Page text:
Ben Yelin: Improving detection of cybersecurity incidents on federal government networks with a government-wide endpoint detection and response system and improving investigative and remediation capabilities by creating a cybersecurity event log for federal agencies - so a couple of more items where they're focusing on the area for which they have jurisdiction, which is federal agencies.
Ben Yelin: Another one that's not mentioned in here that I think is crucially important is - you know how we talked about the Energy Star-type ratings we'd like to see on IoT devices?
Dave Bittner: Right. Yeah.
Ben Yelin: This executive order includes a pilot program to try and test that out. You know, they purchased that smart refrigerator - this pilot program will see if it makes a difference whether there is some sort of cybersecurity stamp of approval on that product.
Ben Yelin: So this is very comprehensive. It was well received. Members of Congress of both parties praised the executive order, saying it was bold. The skepticism I see is that a lot of the minutia is going to be left up to individual agencies. So, you know, we're still kind of at step one here. A lot of the executive order - the legal language is, NIST will provide standards for X, or, you know, another government agency will be tasked with coming up with the membership of the NTSB for cybersecurity incidents. So that work still has to be done. I think this is a really good start. And I think it's particularly timely because we've suffered some pretty significant cyber incidents over the past several months.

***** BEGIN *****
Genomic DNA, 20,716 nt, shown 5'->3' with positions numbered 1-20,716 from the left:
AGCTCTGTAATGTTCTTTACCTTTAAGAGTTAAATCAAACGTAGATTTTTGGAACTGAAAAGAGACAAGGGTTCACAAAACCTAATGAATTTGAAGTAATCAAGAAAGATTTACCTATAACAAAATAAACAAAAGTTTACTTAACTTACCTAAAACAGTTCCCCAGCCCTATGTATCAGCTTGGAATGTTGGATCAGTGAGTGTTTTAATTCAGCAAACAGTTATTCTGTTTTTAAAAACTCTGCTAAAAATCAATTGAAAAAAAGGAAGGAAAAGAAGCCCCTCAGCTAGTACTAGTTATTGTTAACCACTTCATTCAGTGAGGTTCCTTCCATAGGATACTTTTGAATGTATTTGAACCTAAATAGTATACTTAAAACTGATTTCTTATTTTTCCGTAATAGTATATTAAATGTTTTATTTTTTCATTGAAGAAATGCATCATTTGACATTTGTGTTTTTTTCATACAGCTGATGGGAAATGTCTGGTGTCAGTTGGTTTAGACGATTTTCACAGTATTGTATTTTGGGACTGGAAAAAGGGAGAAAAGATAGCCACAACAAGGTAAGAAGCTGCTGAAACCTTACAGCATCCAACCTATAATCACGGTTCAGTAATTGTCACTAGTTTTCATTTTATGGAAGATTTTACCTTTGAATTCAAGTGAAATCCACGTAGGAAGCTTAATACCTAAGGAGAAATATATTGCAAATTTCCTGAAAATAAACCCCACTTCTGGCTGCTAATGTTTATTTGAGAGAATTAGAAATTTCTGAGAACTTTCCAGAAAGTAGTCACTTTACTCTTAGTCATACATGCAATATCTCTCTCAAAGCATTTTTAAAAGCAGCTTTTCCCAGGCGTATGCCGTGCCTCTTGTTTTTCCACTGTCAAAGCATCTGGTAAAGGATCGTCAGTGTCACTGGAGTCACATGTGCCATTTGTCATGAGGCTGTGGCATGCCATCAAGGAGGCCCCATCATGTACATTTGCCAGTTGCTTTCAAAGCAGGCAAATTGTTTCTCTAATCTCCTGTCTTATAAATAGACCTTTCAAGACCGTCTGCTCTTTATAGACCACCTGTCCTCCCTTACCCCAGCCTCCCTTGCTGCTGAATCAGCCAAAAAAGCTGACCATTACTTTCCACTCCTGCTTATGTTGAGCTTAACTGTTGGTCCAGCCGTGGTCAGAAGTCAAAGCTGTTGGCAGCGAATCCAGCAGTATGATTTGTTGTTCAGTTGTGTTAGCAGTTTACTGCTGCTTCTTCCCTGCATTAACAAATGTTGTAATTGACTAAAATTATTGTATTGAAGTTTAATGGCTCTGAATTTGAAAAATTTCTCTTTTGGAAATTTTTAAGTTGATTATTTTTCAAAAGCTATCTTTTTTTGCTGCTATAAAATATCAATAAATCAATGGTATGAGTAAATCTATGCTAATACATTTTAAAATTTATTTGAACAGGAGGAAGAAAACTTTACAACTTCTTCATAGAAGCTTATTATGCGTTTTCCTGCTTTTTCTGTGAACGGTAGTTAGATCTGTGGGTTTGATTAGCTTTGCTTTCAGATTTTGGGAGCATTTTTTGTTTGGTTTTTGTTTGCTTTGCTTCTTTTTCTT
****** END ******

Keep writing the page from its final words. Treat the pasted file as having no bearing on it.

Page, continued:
Dave Bittner: Have they put any timelines on any of this stuff? Are they mandating that these things must be done by a certain date or time?
Ben Yelin: Yeah, there are timelines on a lot of the different provisions. You kind of go section-by-section. We talked about the minimum standards for the SBOM. That has to be done within 60 days of the order. Within 30 days of the order, the secretary of commerce, acting through NIST, has to solicit input from a bunch of stakeholders - private sector, academia - we're finally getting noticed in academia...
Dave Bittner: (Laughter)
Ben Yelin: ...To develop standards, best practices, procedures for identifying practices that enhance the security of the software supply chain.
Dave Bittner: Hmm.
Ben Yelin: Yeah. And then there's a whole bunch of different deadlines that are laid out in the executive order. So it's not...